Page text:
Flavio Junqueira added a comment -

          Hi! I'm confused by this proposal. What happens if the client disconnects form one server and moves to another? Or you want to be able to disable that feature as well?

          Show
          Flavio Junqueira added a comment - Hi! I'm confused by this proposal. What happens if the client disconnects form one server and moves to another? Or you want to be able to disable that feature as well?
          Hide
          Camille Fournier added a comment -

          If the client connects to another server within whatever the time they set the minSessionTimeout to, the client should heartbeat the session and it shouldn't get timed out. Otherwise, their session will be expired and they'll get the standard expired session scenario.
          If you are working in a setup where you think that unexpected disconnects will largely be due to clients crashing and you want ephemeral data aggressively removed in that scenario, with this design you set the minSessionTimeout to a low value and allow the ZK to quickly timeout those sessions. If you are working in a setup where unexpected disconnects are more likely to be due to network problems, or you want to give data a longer time to survive, you have the option of setting the timeout to a higher value (ideally the same as the negotiated session timeout, but that might require a code change to match negotiation), which should give the same behavior as now.

          Show
          Camille Fournier added a comment - If the client connects to another server within whatever the time they set the minSessionTimeout to, the client should heartbeat the session and it shouldn't get timed out. Otherwise, their session will be expired and they'll get the standard expired session scenario. If you are working in a setup where you think that unexpected disconnects will largely be due to clients crashing and you want ephemeral data aggressively removed in that scenario, with this design you set the minSessionTimeout to a low value and allow the ZK to quickly timeout those sessions. If you are working in a setup where unexpected disconnects are more likely to be due to network problems, or you want to give data a longer time to survive, you have the option of setting the timeout to a higher value (ideally the same as the negotiated session timeout, but that might require a code change to match negotiation), which should give the same behavior as now.
          Hide
          Flavio Junqueira added a comment -

          I think I understand your motivation, but I'm not sure it will work the way you expect it to work. I'm afraid that you might end end up getting lots of false positives due to delays introduced by the environment (e.g., jvm gc). Let me clarify one thing first: when you refer to clients crashing, are you thinking about the jvm crashing or the whole machine becoming unavailable? Basically my question is if you really expect connections to be cleanly closed or not.

          Show
          Flavio Junqueira added a comment - I think I understand your motivation, but I'm not sure it will work the way you expect it to work. I'm afraid that you might end end up getting lots of false positives due to delays introduced by the environment (e.g., jvm gc). Let me clarify one thing first: when you refer to clients crashing, are you thinking about the jvm crashing or the whole machine becoming unavailable? Basically my question is if you really expect connections to be cleanly closed or not.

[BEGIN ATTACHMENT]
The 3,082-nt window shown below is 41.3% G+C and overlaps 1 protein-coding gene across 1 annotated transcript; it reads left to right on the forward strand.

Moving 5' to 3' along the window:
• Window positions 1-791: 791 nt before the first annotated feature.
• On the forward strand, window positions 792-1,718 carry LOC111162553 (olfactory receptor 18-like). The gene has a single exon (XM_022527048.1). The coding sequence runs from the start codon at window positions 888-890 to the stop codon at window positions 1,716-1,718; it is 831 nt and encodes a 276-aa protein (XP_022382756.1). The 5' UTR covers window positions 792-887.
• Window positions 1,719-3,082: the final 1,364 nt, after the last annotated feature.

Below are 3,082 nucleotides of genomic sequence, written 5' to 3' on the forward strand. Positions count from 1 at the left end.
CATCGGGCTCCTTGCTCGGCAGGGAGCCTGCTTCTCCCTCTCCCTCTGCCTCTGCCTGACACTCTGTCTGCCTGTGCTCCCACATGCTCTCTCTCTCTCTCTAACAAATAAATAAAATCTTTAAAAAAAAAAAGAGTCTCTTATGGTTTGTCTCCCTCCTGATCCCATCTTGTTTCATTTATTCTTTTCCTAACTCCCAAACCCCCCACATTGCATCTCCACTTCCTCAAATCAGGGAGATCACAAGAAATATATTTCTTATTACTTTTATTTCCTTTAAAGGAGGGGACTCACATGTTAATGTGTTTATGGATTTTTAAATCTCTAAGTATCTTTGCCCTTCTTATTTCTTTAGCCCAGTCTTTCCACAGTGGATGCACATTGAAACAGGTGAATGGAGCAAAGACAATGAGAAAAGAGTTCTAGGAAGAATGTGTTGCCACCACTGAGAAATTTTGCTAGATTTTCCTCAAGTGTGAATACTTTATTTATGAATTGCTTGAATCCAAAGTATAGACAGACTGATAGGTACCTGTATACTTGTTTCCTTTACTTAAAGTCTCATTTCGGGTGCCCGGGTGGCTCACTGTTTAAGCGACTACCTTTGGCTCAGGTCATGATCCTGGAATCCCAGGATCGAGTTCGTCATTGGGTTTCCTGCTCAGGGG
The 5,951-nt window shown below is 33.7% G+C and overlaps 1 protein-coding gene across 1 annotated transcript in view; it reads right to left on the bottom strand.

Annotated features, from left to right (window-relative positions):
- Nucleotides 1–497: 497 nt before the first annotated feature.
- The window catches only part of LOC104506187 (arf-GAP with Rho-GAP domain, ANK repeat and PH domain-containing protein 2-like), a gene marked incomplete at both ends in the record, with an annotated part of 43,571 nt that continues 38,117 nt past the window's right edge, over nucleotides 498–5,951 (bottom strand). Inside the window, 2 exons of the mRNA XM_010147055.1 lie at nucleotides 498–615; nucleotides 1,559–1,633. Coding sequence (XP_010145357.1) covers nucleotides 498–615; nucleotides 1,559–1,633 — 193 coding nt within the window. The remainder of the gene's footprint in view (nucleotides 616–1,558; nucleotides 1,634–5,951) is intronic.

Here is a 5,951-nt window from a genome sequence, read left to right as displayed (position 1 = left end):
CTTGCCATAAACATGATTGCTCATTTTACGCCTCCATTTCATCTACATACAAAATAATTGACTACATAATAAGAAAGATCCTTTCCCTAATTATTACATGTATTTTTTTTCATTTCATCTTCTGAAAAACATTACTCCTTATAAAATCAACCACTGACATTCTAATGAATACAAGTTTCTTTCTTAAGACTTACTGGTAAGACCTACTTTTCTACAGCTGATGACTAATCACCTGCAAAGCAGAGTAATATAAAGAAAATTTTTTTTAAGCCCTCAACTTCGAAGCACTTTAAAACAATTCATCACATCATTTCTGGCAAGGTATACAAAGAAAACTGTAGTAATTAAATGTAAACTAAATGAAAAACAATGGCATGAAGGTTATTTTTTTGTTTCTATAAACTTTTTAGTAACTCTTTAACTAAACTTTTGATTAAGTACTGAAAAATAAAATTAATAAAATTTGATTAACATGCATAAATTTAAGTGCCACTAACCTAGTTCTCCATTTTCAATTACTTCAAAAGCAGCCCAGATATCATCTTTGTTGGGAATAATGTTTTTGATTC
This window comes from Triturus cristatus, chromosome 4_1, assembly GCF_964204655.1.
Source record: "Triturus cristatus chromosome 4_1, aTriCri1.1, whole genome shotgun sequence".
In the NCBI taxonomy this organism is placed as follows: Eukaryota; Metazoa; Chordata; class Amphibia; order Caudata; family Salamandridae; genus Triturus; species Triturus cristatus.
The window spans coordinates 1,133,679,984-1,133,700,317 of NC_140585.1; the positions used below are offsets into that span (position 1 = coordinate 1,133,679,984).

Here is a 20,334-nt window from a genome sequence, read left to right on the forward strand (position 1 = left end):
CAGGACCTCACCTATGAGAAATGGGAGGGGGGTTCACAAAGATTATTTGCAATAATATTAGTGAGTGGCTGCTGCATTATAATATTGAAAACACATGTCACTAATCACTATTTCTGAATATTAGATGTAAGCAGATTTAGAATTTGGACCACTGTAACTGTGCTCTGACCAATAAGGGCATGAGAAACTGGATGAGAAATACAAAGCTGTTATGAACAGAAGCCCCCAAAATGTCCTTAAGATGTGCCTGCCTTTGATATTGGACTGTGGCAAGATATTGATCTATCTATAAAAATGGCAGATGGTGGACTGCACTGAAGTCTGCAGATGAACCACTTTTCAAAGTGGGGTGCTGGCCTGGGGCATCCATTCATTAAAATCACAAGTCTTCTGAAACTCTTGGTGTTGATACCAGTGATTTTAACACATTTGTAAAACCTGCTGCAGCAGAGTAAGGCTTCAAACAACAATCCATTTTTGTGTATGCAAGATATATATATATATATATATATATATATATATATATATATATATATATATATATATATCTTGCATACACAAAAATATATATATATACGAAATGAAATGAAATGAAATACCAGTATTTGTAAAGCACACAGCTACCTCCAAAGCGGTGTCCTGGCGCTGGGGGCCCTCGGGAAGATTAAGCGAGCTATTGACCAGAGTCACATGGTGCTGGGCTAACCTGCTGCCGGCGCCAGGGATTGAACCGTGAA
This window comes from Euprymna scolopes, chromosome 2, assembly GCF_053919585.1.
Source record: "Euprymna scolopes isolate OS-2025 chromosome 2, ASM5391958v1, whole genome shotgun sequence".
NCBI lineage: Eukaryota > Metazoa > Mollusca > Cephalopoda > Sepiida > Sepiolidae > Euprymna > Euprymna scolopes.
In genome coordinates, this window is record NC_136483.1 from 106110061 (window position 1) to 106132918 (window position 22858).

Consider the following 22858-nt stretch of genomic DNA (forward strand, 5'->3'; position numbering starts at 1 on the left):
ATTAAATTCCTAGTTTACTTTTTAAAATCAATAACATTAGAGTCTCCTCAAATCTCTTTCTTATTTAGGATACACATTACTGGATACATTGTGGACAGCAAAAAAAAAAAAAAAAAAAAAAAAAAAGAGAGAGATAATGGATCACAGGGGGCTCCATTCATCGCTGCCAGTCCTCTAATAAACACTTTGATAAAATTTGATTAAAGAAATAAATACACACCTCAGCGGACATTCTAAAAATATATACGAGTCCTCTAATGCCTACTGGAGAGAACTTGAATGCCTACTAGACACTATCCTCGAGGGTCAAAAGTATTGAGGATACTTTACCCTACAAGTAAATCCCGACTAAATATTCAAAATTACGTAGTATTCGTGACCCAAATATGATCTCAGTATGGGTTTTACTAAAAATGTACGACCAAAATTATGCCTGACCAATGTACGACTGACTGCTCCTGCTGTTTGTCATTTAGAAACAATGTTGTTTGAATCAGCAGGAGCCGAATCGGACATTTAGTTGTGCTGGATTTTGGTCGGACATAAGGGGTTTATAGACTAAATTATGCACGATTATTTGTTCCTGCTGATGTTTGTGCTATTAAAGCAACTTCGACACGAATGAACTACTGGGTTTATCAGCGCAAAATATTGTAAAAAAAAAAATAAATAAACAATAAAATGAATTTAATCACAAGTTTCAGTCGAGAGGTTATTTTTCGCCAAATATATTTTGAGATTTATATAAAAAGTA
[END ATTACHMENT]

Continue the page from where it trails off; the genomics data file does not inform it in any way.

Hide
          Camille Fournier added a comment -

          This only changes the timeout on case of a detected exception that closes the socket (see the patch). The purpose in fact is to enable environments with machines that may have long GC pause times to have long max session timeouts, while still clearing the ephemeral nodes of crashed clients more quickly.
          The only crash I am intending to deal with here is the crash that causes an exception closing the socket on the server side. This can also be caused by a switch failure, but in my environment it is much much much much more likely to be caused by the client process crashing. I don't expect to be able to perfectly deal with all cases of client crash, because there are some that don't cause the socket to close and that can't be differentiated from a client doing a long full GC.

          Show
          Camille Fournier added a comment - This only changes the timeout on case of a detected exception that closes the socket (see the patch). The purpose in fact is to enable environments with machines that may have long GC pause times to have long max session timeouts, while still clearing the ephemeral nodes of crashed clients more quickly. The only crash I am intending to deal with here is the crash that causes an exception closing the socket on the server side. This can also be caused by a switch failure, but in my environment it is much much much much more likely to be caused by the client process crashing. I don't expect to be able to perfectly deal with all cases of client crash, because there are some that don't cause the socket to close and that can't be differentiated from a client doing a long full GC.
          Hide
          Benjamin Reed added a comment -

          if we had a foolproof way to tell that a client is down, we could do this fast expire. the methods you are proposing are not foolproof and will lead to problems exactly when you most want them not to.

          the timeout interactions you are talking about are problematic. it's really hard to get them right.